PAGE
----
With a population of 73 million people, Turkey is one of the 10 emerging markets in the world and attracting about 17 million dollars FDI on the average annually. In short, economically, let alone being a burden of the EU, Turkey would become an asset of the EU with this high level of development, and with these economic indicators. I should add here very briefly that Turkey was affected very lightly by the recent global economic crisis. This was started as a financial-economic crisis, since reforms that have been undertaken back in 2001 as a result of preparation for eventual EU negotiations. The Turkish banking sector is the strongest economic banking sector in the world today. Therefore it was very comfortable for Turkey to weather this storm because of the strength of our banking sector. One other important asset for the EU is the field of energy. Turkey is close to the 70% of the world’s energy resources. Being at the centre of world energy map, Turkey is trying to realize projects with a view of strengthening its role as a transit country. In order to contribute to the Europe’s energy through source and route diversification, Turkey has elaborated all its energy efforts under two main projects. First one is the east-west energy corridor and second one is the north-south axis. In the east-west energy corridor, the first one is the Baku Tbilisi Ceyhan oil pipeline which carries about 50 million tons of oil from Azerbaijan and the Caspian Sea. In other words, oil richness of the countries of the east of Turkey is carried to the Mediterranean. Second one is the natural gas capacity of the Caspian Sea and Azerbaijan where it is integrated into the national grid in Erzurum in Turkey. This line brings Azerbaijan’s and Caspian’s natural gas resources to be available first for Turkish domestic needs and following that, for two main projects. First one is called the Turkish -Greek interconnection. Turkey is transmitting natural gas from Azerbaijan to first Greece and it is proposed through Greece down into the Mediterranean and to Italy. Second one is to connect Bulgaria, Romania, Hungary, and Austria, which is called the Nabucco project.
The basic agreement has been signed and the start of the project is 2012 which will take 3 years of construction. So a huge natural resource has been transformed through Turkey to satisfy Europe’s needs. By this way turkey would be instrumental in providing EU as the fourth major artery. We know that Europe gets gas mainly from Russia, in that sense Europe needs a diversification of its resources, from Norway, LNG from Algeria. Therefore, in addition to these three, this line around 2015 will be the fourth energy supply artery for Europe.
“As Turks, we would like to believe that the EU is not a Christian club; in- stead, we hope that the EU will be opening its arms to all the cultures and civilizations in the world.”
This is another argument for Turkey to become a full member of the EU so that everything should be smooth and Turkey should be playing this role as an EU country. This shows the merits of Turkish accession into the EU in the field of energy. Also geographically, by its mere position, Turkey’s proximity to the Balkans and the rest of Europe as well as to the emerging market in central Asia, the Middle East, and the North Africa would create significant business opportunities for the European firms and European private sector. One of Turkey’s biggest assets is its educated, young, dynamic human resource. The current average age is 28 years. By contrast, the west European population growth is stable or negative, therefore, in the future, Turkey’s distinctive capacity is expected to contribute significantly not only to Turkey but also Europe. The centre of gravity as we all know of the global economy is shifting from developed to emerging countries and from west to east. There is a growing interest from US to China, India, Asia, Russia, and the Asia Pacific region. This region is a priority of the Obama administration as the secretary of state Hilary Clinton states America’s future is linked to the future of the Asia Pacific and future of this region depends on America. Hence the European continent is losing its political importance in the world stage day by day and without Turkey, we believe it can hardly influence world politics in the 21 st century. Some European politicians are well aware of the benefits of Turkish membership to the EU including foreign secretary Milliband who stated that the project of an out-ward-looking EU needs a clear goal, inclusion of Turkey as a full and equal member. As a member of the EU, Turkey’s contribution to the EU will be much more than European opinion thinks. With Turkey as a member, the EU will be a stronger economic, military, and political power. The Turkish membership will enable the EU to be more effective in areas targeted by its neighbourhood policy as well as in volatile but strategic regions. With Turkey on board, the EU will demonstrate that European ideas are about humanity and civility and it embraces not clashes with different cultures. The Turkish membership will prove that the EU is not an exclusive club based on religious and others subject considerations. As Turks, we would like to believe that the EU is not a Christian club; instead, we hope that the EU will be opening its arms to all the cultures and civilizations in the world. Finally we believe that Turkey’s membership will help the EU and the West in broader terms to promote security, security, and prosperity. We will continue to bring this to the attention of the European leaders. Meantime we will continue faithfully to negotiate as much as we can negotiate in the light of those impediments that I have mentioned. We won’t lose our hopes because we believe that Turkey’s place is in Europe and Turks will continue to be working together and cooperating with the Europeans.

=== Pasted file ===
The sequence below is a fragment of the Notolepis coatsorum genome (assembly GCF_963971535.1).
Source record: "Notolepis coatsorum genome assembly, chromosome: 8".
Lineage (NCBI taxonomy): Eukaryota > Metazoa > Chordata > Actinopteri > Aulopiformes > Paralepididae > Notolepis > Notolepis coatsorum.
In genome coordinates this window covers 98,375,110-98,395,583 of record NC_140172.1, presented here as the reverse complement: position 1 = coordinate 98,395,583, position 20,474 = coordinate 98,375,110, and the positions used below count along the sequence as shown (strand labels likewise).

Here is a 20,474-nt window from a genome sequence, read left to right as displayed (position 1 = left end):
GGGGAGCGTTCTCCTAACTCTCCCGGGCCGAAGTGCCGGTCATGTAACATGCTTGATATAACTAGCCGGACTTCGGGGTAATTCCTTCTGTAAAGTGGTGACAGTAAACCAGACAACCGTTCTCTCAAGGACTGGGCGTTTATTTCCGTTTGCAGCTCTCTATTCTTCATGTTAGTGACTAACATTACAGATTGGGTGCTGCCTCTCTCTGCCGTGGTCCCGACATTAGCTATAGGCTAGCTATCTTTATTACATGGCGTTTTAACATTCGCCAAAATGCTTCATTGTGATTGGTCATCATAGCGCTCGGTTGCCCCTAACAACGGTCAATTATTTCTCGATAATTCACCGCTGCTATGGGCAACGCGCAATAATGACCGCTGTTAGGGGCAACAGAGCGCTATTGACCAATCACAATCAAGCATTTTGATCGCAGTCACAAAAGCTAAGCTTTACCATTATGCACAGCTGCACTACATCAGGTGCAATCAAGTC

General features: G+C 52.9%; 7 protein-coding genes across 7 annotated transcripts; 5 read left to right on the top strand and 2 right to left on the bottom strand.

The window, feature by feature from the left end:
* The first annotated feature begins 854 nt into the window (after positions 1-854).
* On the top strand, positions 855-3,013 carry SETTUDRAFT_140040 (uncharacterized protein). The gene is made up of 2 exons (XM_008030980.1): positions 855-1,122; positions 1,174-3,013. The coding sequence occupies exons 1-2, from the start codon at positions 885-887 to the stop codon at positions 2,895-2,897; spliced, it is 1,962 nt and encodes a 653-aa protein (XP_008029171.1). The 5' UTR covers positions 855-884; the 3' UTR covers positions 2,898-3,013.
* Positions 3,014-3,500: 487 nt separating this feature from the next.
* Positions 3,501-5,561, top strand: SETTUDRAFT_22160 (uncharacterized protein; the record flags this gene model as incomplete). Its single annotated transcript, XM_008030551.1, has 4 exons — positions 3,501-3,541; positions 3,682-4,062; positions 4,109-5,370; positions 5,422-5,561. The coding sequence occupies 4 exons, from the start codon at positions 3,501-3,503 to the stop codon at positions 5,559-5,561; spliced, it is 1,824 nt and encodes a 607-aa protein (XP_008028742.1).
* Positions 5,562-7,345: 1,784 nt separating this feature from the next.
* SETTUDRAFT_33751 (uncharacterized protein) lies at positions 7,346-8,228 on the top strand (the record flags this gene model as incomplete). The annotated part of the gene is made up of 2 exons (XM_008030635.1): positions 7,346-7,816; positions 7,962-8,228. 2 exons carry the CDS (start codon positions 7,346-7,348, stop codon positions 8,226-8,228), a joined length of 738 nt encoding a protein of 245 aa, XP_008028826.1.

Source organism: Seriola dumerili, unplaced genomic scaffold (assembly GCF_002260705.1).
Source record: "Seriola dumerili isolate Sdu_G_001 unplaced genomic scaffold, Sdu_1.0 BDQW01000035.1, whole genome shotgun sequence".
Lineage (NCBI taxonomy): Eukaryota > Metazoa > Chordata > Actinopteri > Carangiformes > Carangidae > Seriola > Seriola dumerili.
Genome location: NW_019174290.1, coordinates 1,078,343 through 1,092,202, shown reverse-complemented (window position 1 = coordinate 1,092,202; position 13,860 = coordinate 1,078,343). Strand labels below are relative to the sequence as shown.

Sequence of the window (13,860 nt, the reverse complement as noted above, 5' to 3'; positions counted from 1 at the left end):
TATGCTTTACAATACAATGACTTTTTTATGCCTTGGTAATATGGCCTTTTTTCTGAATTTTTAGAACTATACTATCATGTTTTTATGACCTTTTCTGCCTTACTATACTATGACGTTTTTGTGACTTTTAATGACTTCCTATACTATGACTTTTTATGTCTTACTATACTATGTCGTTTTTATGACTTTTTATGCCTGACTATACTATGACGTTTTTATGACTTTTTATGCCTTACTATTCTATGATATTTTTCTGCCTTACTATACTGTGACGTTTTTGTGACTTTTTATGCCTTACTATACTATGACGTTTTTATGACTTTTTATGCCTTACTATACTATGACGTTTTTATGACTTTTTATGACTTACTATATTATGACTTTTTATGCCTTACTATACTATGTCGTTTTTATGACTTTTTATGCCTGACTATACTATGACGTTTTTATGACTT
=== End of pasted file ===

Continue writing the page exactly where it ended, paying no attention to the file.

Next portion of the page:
* Political Reflection’s Editorial Board would like to thank Aksel Ersoy for his efforts to prepare the transcription of Mr. Yigit Alpogan’s speech at the University of Birmingham on May 11th, 2010.